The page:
JACKSON – Connecting with nature is taking on new meaning these days as the practice of forest bathing, a mindful approach to walking in local woodlands, gains in popularity.
New Jersey Forest Service naturalist Candace Lillie leads woodland walks at the Forest
Resource Education Center, 495 Don Connor Blvd., Jackson, that encourage people to immerse themselves in the natural world, engaging all their senses in the forest environment to reap the benefits of a deepening connection with nature.
There is no charge to take part in the program “Welcome Summer with Forest Bathing,” which will take place on Aug. 22 from 10-11:30 a.m. at the Forest Resource Education Center. To register for the program, which is required, call 732-928-2360 or email FREC@dep.nj.gov
Open to individuals age 15 and older, the program will guide participants to immerse
their senses in the forest environment.
Participants should dress for the weather as the program is held outdoors, and to wear long pants and soft closed-toe shoes to protect against poison ivy and ticks.
“I encompass a lot of touching of trees, touching leaves. It’s very tactile. It’s not a hike, it’s a slow, sensory stroll. It’s all about relaxation and taking in everything around you
“We do a lot of aromatherapy using the leaves and needles from some of the pines.
It’s touching and smell, and some tasting when there is fruit on some of the trees,”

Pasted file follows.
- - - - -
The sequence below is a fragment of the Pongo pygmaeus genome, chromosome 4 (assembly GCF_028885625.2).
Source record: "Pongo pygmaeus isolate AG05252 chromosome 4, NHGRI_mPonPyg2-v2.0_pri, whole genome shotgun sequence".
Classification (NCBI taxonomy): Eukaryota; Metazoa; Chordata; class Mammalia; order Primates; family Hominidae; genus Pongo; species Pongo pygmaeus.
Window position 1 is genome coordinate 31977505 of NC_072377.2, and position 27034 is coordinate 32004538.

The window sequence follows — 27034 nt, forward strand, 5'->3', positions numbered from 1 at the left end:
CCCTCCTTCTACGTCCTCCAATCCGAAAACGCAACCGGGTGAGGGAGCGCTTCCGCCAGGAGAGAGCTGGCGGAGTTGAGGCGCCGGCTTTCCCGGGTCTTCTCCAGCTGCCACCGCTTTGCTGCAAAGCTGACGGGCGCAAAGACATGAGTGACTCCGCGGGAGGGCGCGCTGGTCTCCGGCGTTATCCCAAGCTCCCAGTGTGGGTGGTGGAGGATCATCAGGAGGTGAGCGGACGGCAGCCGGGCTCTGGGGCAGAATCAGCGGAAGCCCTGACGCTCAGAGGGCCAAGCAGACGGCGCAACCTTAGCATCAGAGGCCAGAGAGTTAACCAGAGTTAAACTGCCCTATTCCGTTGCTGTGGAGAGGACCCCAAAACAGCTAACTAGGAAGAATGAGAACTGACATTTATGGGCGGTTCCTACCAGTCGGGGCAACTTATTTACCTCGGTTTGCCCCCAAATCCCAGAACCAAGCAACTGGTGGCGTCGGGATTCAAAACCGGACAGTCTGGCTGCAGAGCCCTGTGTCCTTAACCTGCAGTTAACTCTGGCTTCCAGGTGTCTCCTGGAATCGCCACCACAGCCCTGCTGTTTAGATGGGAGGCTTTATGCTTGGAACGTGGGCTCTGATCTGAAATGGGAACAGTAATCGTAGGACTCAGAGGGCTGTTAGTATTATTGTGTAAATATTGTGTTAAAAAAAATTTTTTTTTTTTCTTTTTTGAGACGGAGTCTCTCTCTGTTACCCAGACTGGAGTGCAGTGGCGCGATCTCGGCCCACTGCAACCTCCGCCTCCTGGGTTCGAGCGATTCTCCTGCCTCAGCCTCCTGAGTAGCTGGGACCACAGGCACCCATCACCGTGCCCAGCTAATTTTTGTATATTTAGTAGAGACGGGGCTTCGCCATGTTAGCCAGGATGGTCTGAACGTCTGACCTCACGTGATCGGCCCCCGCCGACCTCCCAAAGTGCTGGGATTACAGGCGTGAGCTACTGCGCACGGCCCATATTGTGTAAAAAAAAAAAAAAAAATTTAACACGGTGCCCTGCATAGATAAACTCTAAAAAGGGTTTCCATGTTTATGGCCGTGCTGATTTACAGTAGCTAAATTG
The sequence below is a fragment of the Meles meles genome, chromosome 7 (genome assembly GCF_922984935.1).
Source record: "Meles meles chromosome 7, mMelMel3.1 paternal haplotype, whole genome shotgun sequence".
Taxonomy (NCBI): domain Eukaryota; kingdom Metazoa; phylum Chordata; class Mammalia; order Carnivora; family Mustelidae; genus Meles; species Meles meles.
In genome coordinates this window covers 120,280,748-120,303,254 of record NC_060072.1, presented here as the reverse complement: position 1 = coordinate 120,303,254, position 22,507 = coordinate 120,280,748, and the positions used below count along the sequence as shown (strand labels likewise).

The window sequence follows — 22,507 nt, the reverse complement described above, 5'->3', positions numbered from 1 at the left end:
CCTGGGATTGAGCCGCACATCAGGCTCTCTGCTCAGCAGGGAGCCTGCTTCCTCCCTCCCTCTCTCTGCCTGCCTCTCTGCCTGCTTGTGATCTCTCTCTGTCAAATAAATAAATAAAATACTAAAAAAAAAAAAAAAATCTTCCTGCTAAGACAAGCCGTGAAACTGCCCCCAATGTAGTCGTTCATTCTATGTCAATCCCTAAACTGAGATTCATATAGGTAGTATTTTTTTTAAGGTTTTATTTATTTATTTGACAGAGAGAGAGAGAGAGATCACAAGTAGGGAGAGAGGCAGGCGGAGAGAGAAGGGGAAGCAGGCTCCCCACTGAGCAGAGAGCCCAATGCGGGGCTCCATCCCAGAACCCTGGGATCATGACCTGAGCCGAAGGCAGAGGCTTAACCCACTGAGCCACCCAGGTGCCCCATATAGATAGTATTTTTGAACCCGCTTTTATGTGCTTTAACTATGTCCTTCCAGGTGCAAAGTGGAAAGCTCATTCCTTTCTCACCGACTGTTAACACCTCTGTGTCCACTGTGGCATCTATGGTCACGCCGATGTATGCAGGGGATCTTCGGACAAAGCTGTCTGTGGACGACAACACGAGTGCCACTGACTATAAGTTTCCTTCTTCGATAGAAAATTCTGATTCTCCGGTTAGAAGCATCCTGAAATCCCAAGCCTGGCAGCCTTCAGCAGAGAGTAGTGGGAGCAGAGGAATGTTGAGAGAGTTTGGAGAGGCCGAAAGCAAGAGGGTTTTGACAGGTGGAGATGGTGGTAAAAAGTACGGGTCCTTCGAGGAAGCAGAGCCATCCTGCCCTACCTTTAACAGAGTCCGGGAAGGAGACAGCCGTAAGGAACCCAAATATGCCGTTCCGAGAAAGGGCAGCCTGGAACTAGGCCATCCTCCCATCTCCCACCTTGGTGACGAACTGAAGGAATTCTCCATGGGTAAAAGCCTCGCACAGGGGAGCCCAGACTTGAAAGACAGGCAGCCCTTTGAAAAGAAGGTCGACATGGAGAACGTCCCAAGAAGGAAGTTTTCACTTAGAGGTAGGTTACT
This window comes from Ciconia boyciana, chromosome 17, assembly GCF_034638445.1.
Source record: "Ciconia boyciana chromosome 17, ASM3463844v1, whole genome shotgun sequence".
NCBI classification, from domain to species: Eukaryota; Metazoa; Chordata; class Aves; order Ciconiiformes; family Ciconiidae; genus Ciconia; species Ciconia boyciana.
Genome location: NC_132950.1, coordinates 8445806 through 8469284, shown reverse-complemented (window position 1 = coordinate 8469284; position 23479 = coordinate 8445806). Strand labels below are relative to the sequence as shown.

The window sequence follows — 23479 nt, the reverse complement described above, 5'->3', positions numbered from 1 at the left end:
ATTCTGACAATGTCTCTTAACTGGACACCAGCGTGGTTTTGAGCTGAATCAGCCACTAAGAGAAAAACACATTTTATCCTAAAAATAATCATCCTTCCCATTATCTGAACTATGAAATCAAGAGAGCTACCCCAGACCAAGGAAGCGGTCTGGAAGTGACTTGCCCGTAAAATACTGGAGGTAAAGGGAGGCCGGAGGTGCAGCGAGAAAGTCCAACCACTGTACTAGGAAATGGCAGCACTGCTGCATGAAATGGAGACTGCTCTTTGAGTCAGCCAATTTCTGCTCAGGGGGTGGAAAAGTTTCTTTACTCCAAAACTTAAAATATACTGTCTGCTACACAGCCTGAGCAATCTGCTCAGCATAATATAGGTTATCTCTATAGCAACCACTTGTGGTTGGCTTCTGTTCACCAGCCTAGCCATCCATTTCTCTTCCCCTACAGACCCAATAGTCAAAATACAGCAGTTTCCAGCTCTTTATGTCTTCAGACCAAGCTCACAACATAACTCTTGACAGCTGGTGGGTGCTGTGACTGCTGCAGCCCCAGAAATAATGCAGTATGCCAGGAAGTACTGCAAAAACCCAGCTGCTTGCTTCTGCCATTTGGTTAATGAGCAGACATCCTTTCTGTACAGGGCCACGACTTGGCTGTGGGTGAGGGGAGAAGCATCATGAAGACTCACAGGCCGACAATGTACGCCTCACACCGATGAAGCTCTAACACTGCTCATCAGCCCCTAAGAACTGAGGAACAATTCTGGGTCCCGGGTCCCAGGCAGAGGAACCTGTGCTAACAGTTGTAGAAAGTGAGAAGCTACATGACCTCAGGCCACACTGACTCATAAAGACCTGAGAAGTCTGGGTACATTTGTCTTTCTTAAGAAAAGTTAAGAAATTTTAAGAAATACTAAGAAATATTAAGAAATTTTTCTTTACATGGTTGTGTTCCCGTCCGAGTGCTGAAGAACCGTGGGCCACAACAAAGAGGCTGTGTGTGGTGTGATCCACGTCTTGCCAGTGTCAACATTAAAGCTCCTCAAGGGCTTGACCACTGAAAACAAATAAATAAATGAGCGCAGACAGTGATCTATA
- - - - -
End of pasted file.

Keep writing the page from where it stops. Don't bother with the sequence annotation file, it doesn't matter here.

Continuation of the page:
she explained, “and, of course, a lot of visual and hearing,” Lillie said.
“We try and actually listen for the wind, depending on the day. At one point I have
people lay on their back, we use the picnic tables and we watch the clouds. It’s
different for the different seasons, too, and for different days. There is some easy
stretching and movement with the trees.
“There is a short nature walk where we do aromatherapy with different ground herbs and leaves. … It’s all about unplugging. No phones allowed, no chatting. Not that we don’t talk, we do. We make short stops and we talk about things, but it’s all about the trees and the plants and nature,” said Lillie, a former science teacher and respiratory therapist.
“I have taught deep breathing exercises on all different levels. It really does work, it helps lower the blood pressure and lower adrenaline levels and we have known that for years in healthcare. Now the Navy SEALs are using it for deep breathing exercises,” she said.
Lillie said she led the forest walks, which are modeled on the Japanese practice of
Shinrin-Yoku forest therapy, until the advent of winter and resumed with the arrival of
The Forest Resource Education Center is part of the New Jersey Department of Environmental Protection. The grounds are open to the public from dawn to dusk and the
Interpretive Center hours are from 8:30 a.m. to 4 p.m.